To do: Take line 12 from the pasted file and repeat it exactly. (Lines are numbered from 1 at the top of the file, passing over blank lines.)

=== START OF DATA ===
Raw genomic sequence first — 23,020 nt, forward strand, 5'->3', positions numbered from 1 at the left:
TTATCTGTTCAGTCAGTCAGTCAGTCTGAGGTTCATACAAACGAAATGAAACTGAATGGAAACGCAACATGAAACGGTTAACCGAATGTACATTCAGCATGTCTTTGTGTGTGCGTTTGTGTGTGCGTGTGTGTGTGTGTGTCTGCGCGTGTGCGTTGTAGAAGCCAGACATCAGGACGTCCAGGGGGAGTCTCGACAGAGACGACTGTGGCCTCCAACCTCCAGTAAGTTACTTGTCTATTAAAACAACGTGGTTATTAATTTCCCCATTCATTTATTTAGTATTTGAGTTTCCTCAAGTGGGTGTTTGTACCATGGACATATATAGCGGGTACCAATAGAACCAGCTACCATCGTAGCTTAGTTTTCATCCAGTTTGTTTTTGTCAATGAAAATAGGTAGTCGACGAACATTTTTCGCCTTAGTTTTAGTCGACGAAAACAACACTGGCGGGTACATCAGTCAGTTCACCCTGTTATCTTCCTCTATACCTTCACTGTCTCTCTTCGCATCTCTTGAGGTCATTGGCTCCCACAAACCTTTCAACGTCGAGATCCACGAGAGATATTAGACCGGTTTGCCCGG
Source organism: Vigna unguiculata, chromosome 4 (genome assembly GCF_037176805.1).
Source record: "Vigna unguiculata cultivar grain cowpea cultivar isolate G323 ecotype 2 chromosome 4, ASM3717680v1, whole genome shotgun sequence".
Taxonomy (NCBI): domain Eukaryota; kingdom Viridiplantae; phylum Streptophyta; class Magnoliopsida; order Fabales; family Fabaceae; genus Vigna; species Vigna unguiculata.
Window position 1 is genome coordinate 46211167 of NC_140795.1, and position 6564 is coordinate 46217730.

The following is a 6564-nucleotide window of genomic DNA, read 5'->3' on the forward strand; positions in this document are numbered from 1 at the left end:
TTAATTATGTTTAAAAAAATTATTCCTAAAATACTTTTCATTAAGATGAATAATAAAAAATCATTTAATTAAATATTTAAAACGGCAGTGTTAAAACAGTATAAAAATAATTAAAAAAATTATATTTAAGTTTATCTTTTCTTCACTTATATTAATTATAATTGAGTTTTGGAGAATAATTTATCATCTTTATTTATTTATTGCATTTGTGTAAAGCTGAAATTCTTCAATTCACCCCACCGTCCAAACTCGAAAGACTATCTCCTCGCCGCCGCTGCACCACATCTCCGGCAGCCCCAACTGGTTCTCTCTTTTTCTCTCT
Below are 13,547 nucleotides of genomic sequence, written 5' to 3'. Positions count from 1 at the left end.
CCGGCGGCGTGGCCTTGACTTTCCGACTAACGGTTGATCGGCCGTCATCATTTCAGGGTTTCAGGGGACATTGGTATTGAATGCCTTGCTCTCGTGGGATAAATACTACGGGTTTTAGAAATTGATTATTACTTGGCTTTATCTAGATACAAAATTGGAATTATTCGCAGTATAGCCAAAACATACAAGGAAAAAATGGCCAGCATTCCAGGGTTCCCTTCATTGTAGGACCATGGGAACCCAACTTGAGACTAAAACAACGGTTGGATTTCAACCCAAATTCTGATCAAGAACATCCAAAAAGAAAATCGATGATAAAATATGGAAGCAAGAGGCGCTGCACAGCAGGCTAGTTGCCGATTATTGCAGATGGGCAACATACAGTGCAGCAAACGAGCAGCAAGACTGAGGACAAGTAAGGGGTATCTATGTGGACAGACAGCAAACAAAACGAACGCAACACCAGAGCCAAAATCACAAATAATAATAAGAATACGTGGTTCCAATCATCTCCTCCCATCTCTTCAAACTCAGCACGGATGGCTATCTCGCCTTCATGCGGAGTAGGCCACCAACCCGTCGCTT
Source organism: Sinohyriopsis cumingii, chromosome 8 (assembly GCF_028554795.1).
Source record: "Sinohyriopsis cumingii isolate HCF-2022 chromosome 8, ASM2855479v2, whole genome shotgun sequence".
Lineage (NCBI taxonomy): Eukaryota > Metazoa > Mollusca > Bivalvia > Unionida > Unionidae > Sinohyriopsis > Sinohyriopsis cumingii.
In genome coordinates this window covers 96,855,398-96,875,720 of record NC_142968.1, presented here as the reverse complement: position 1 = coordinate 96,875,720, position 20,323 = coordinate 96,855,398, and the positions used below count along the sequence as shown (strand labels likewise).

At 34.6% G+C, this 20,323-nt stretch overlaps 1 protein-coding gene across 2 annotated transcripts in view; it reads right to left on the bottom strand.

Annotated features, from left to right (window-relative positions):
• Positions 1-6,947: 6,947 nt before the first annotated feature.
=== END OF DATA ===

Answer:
Source record: "Sinohyriopsis cumingii isolate HCF-2022 chromosome 8, ASM2855479v2, whole genome shotgun sequence".